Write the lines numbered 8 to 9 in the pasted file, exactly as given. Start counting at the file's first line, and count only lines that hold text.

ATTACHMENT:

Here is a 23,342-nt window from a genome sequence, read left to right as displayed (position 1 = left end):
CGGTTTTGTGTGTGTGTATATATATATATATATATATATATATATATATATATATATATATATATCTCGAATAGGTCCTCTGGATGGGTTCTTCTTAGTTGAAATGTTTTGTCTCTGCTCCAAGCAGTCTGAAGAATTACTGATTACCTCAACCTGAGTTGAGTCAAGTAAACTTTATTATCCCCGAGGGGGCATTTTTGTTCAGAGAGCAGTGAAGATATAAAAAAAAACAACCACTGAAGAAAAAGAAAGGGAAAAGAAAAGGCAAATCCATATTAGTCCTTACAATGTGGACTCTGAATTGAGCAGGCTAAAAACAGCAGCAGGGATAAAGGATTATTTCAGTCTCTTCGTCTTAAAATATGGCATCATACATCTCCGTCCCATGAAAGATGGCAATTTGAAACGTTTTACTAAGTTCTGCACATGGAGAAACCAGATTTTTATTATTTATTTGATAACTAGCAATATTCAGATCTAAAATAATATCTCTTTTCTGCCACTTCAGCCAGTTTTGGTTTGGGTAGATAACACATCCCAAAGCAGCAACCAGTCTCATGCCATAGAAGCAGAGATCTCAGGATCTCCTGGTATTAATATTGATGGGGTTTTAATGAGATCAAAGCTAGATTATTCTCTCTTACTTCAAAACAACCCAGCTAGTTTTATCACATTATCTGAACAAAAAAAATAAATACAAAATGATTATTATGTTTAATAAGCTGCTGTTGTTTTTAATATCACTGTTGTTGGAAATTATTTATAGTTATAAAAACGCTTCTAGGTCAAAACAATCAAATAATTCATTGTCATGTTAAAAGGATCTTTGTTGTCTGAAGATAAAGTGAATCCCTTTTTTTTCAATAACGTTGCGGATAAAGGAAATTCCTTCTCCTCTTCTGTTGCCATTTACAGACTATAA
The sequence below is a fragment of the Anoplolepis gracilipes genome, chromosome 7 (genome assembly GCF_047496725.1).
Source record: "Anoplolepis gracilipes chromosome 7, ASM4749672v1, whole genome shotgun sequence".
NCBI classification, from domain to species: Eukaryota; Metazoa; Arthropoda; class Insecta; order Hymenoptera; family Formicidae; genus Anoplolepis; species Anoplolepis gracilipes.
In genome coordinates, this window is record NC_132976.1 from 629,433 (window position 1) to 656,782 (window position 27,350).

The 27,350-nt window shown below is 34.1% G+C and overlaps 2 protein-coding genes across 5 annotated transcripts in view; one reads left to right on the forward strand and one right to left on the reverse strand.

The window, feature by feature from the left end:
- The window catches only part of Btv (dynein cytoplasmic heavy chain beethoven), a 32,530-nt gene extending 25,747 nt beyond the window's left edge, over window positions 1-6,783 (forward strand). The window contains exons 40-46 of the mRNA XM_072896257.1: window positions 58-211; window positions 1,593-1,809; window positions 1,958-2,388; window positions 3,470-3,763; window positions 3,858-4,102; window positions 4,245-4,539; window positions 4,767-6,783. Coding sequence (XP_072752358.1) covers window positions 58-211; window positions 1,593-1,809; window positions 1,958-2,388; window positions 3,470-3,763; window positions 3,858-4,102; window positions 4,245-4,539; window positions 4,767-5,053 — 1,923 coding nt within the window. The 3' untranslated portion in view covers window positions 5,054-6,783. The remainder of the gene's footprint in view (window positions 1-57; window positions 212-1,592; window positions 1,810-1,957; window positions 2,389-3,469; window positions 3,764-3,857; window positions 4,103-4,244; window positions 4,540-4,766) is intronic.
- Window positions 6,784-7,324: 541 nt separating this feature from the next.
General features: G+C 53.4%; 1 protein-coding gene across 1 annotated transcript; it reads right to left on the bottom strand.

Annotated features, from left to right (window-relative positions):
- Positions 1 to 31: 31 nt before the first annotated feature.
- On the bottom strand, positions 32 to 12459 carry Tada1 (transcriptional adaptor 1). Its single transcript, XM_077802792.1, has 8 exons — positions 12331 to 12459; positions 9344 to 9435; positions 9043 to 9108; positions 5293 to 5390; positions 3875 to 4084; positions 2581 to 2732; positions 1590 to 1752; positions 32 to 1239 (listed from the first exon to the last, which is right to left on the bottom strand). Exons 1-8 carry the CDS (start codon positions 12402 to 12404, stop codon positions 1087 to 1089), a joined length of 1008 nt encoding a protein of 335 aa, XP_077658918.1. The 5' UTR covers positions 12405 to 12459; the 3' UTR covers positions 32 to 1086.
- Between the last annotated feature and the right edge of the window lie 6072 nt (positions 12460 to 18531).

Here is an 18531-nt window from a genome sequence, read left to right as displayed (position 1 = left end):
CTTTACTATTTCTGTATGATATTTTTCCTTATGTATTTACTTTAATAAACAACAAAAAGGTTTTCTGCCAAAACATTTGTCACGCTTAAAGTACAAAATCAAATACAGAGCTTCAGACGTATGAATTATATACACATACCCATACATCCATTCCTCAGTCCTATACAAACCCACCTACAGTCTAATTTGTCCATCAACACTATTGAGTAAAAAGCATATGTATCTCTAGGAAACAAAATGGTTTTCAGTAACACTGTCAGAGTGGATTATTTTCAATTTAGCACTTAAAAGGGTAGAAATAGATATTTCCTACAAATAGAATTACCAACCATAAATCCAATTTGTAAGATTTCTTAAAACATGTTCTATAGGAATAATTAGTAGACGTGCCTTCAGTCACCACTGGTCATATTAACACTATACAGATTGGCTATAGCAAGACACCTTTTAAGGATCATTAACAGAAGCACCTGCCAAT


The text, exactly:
The window, feature by feature from the left end:
- The window catches only part of Btv (dynein cytoplasmic heavy chain beethoven), a 32,530-nt gene extending 25,747 nt beyond the window's left edge, over window positions 1-6,783 (forward strand). The window contains exons 40-46 of the mRNA XM_072896257.1: window positions 58-211; window positions 1,593-1,809; window positions 1,958-2,388; window positions 3,470-3,763; window positions 3,858-4,102; window positions 4,245-4,539; window positions 4,767-6,783. Coding sequence (XP_072752358.1) covers window positions 58-211; window positions 1,593-1,809; window positions 1,958-2,388; window positions 3,470-3,763; window positions 3,858-4,102; window positions 4,245-4,539; window positions 4,767-5,053 — 1,923 coding nt within the window. The 3' untranslated portion in view covers window positions 5,054-6,783. The remainder of the gene's footprint in view (window positions 1-57; window positions 212-1,592; window positions 1,810-1,957; window positions 2,389-3,469; window positions 3,764-3,857; window positions 4,103-4,244; window positions 4,540-4,766) is intronic.